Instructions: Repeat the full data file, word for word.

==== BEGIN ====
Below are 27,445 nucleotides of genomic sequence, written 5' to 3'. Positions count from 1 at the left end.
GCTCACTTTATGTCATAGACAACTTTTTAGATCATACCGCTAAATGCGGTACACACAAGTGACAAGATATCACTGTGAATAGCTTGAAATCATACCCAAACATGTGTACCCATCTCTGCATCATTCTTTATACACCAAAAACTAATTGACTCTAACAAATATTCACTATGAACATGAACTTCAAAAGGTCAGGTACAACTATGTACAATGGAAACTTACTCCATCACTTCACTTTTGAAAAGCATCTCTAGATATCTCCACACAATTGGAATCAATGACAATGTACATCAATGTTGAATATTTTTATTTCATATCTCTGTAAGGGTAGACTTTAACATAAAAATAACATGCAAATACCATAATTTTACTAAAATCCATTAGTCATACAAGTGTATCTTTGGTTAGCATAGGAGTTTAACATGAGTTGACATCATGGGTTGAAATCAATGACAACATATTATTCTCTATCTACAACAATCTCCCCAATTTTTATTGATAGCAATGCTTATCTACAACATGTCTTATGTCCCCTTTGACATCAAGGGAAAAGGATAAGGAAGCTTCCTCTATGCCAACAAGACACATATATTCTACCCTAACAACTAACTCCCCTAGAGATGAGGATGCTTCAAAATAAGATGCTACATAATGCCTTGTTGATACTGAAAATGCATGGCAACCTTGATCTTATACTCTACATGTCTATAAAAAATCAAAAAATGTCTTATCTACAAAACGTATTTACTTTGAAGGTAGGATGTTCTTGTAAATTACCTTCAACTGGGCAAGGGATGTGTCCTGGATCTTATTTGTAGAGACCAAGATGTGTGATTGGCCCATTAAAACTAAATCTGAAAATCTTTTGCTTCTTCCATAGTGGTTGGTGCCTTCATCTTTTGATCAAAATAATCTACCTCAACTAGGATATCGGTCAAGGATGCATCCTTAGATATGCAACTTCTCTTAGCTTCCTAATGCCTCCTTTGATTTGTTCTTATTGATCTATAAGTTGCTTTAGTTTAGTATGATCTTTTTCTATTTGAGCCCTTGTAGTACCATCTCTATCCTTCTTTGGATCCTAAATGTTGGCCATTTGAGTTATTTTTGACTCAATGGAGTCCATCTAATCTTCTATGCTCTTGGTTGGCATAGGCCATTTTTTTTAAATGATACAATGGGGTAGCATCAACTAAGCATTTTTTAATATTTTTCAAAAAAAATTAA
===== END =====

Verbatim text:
Below are 27,445 nucleotides of genomic sequence, written 5' to 3'. Positions count from 1 at the left end.
GCTCACTTTATGTCATAGACAACTTTTTAGATCATACCGCTAAATGCGGTACACACAAGTGACAAGATATCACTGTGAATAGCTTGAAATCATACCCAAACATGTGTACCCATCTCTGCATCATTCTTTATACACCAAAAACTAATTGACTCTAACAAATATTCACTATGAACATGAACTTCAAAAGGTCAGGTACAACTATGTACAATGGAAACTTACTCCATCACTTCACTTTTGAAAAGCATCTCTAGATATCTCCACACAATTGGAATCAATGACAATGTACATCAATGTTGAATATTTTTATTTCATATCTCTGTAAGGGTAGACTTTAACATAAAAATAACATGCAAATACCATAATTTTACTAAAATCCATTAGTCATACAAGTGTATCTTTGGTTAGCATAGGAGTTTAACATGAGTTGACATCATGGGTTGAAATCAATGACAACATATTATTCTCTATCTACAACAATCTCCCCAATTTTTATTGATAGCAATGCTTATCTACAACATGTCTTATGTCCCCTTTGACATCAAGGGAAAAGGATAAGGAAGCTTCCTCTATGCCAACAAGACACATATATTCTACCCTAACAACTAACTCCCCTAGAGATGAGGATGCTTCAAAATAAGATGCTACATAATGCCTTGTTGATACTGAAAATGCATGGCAACCTTGATCTTATACTCTACATGTCTATAAAAAATCAAAAAATGTCTTATCTACAAAACGTATTTACTTTGAAGGTAGGATGTTCTTGTAAATTACCTTCAACTGGGCAAGGGATGTGTCCTGGATCTTATTTGTAGAGACCAAGATGTGTGATTGGCCCATTAAAACTAAATCTGAAAATCTTTTGCTTCTTCCATAGTGGTTGGTGCCTTCATCTTTTGATCAAAATAATCTACCTCAACTAGGATATCGGTCAAGGATGCATCCTTAGATATGCAACTTCTCTTAGCTTCCTAATGCCTCCTTTGATTTGTTCTTATTGATCTATAAGTTGCTTTAGTTTAGTATGATCTTTTTCTATTTGAGCCCTTGTAGTACCATCTCTATCCTTCTTTGGATCCTAAATGTTGGCCATTTGAGTTATTTTTGACTCAATGGAGTCCATCTAATCTTCTATGCTCTTGGTTGGCATAGGCCATTTTTTTTAAATGATACAATGGGGTAGCATCAACTAAGCATTTTTTAATATTTTTCAAAAAAAATTAA